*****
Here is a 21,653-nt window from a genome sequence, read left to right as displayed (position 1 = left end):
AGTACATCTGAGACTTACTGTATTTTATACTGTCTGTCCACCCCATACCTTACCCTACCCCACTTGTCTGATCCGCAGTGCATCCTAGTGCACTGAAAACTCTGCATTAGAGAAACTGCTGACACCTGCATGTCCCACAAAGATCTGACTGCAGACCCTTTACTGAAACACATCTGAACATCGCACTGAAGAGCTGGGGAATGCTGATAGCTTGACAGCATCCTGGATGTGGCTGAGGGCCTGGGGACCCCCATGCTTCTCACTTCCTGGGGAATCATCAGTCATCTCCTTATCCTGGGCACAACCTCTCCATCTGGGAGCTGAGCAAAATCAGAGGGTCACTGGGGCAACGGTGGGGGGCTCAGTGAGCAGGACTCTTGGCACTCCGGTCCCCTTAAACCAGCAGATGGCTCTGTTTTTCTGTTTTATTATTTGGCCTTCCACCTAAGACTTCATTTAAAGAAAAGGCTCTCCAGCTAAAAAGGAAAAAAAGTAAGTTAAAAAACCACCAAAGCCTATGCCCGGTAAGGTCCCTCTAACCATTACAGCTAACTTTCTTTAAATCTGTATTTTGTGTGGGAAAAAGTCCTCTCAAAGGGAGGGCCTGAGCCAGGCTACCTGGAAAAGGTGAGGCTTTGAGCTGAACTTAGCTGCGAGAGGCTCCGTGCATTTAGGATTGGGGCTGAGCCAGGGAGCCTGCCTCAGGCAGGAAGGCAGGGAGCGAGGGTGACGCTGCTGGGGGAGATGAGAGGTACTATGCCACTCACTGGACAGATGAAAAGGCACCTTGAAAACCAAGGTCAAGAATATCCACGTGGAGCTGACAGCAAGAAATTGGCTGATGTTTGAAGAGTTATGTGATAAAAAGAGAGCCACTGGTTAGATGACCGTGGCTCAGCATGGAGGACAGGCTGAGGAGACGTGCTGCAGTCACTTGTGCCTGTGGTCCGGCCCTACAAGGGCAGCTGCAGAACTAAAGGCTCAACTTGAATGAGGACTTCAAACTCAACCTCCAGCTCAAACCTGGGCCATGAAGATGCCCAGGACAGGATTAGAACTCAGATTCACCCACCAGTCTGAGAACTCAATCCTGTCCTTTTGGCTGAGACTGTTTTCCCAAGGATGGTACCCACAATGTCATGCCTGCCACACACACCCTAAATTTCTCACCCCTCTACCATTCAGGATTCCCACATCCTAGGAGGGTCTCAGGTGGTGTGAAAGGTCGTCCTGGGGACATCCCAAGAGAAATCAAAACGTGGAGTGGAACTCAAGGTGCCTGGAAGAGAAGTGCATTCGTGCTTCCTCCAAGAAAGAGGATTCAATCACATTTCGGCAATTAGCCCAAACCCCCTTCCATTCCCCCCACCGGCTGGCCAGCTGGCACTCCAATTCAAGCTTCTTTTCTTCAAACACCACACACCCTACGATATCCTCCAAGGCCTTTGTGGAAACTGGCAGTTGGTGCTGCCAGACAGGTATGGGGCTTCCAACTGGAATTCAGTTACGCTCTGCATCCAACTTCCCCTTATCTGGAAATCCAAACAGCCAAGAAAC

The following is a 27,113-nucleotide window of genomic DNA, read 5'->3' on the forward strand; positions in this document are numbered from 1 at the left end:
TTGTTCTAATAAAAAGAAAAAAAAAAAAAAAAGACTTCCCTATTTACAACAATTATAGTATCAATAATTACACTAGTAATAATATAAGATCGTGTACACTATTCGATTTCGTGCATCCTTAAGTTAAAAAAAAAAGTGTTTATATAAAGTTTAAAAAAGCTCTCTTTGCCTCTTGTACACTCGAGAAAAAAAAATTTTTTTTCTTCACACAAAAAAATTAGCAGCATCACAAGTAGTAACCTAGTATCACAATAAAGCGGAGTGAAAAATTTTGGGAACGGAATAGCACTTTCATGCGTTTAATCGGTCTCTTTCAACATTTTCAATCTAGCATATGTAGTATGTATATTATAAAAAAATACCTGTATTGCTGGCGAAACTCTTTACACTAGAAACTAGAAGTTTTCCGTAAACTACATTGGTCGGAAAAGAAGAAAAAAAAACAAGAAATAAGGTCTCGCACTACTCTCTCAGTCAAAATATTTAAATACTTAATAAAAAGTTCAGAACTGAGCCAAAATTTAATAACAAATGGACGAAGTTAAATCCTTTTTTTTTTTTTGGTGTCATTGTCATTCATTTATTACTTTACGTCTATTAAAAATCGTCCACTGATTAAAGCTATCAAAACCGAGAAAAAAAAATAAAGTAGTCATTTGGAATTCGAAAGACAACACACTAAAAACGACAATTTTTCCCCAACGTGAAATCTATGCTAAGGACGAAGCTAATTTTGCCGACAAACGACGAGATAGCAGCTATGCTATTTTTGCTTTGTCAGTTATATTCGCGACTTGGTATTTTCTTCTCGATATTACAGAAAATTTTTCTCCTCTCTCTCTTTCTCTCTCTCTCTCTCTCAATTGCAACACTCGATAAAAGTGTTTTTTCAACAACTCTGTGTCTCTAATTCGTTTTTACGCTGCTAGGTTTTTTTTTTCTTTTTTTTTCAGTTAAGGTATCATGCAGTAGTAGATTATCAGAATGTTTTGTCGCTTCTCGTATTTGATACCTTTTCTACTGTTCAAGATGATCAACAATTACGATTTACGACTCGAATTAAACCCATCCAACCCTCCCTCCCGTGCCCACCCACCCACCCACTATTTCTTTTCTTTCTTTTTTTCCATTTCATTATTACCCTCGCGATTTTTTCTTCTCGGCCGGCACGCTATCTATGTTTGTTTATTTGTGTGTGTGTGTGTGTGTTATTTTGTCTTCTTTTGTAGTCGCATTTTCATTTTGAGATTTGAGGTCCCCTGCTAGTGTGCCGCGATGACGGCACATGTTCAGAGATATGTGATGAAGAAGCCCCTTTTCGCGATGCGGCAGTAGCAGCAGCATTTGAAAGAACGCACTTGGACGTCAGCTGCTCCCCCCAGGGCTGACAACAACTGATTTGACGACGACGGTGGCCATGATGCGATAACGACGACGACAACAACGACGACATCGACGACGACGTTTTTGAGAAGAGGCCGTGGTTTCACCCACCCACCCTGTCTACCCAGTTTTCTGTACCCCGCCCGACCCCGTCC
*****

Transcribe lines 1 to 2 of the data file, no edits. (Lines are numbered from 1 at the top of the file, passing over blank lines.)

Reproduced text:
Here is a 21,653-nt window from a genome sequence, read left to right as displayed (position 1 = left end):
AGTACATCTGAGACTTACTGTATTTTATACTGTCTGTCCACCCCATACCTTACCCTACCCCACTTGTCTGATCCGCAGTGCATCCTAGTGCACTGAAAACTCTGCATTAGAGAAACTGCTGACACCTGCATGTCCCACAAAGATCTGACTGCAGACCCTTTACTGAAACACATCTGAACATCGCACTGAAGAGCTGGGGAATGCTGATAGCTTGACAGCATCCTGGATGTGGCTGAGGGCCTGGGGACCCCCATGCTTCTCACTTCCTGGGGAATCATCAGTCATCTCCTTATCCTGGGCACAACCTCTCCATCTGGGAGCTGAGCAAAATCAGAGGGTCACTGGGGCAACGGTGGGGGGCTCAGTGAGCAGGACTCTTGGCACTCCGGTCCCCTTAAACCAGCAGATGGCTCTGTTTTTCTGTTTTATTATTTGGCCTTCCACCTAAGACTTCATTTAAAGAAAAGGCTCTCCAGCTAAAAAGGAAAAAAAGTAAGTTAAAAAACCACCAAAGCCTATGCCCGGTAAGGTCCCTCTAACCATTACAGCTAACTTTCTTTAAATCTGTATTTTGTGTGGGAAAAAGTCCTCTCAAAGGGAGGGCCTGAGCCAGGCTACCTGGAAAAGGTGAGGCTTTGAGCTGAACTTAGCTGCGAGAGGCTCCGTGCATTTAGGATTGGGGCTGAGCCAGGGAGCCTGCCTCAGGCAGGAAGGCAGGGAGCGAGGGTGACGCTGCTGGGGGAGATGAGAGGTACTATGCCACTCACTGGACAGATGAAAAGGCACCTTGAAAACCAAGGTCAAGAATATCCACGTGGAGCTGACAGCAAGAAATTGGCTGATGTTTGAAGAGTTATGTGATAAAAAGAGAGCCACTGGTTAGATGACCGTGGCTCAGCATGGAGGACAGGCTGAGGAGACGTGCTGCAGTCACTTGTGCCTGTGGTCCGGCCCTACAAGGGCAGCTGCAGAACTAAAGGCTCAACTTGAATGAGGACTTCAAACTCAACCTCCAGCTCAAACCTGGGCCATGAAGATGCCCAGGACAGGATTAGAACTCAGATTCACCCACCAGTCTGAGAACTCAATCCTGTCCTTTTGGCTGAGACTGTTTTCCCAAGGATGGTACCCACAATGTCATGCCTGCCACACACACCCTAAATTTCTCACCCCTCTACCATTCAGGATTCCCACATCCTAGGAGGGTCTCAGGTGGTGTGAAAGGTCGTCCTGGGGACATCCCAAGAGAAATCAAAACGTGGAGTGGAACTCAAGGTGCCTGGAAGAGAAGTGCATTCGTGCTTCCTCCAAGAAAGAGGATTCAATCACATTTCGGCAATTAGCCCAAACCCCCTTCCATTCCCCCCACCGGCTGGCCAGCTGGCACTCCAATTCAAGCTTCTTTTCTTCAAACACCACACACCCTACGATATCCTCCAAGGCCTTTGTGGAAACTGGCAGTTGGTGCTGCCAGACAGGTATGGGGCTTCCAACTGGAATTCAGTTACGCTCTGCATCCAACTTCCCCTTATCTGGAAATCCAAACAGCCAAGAAAC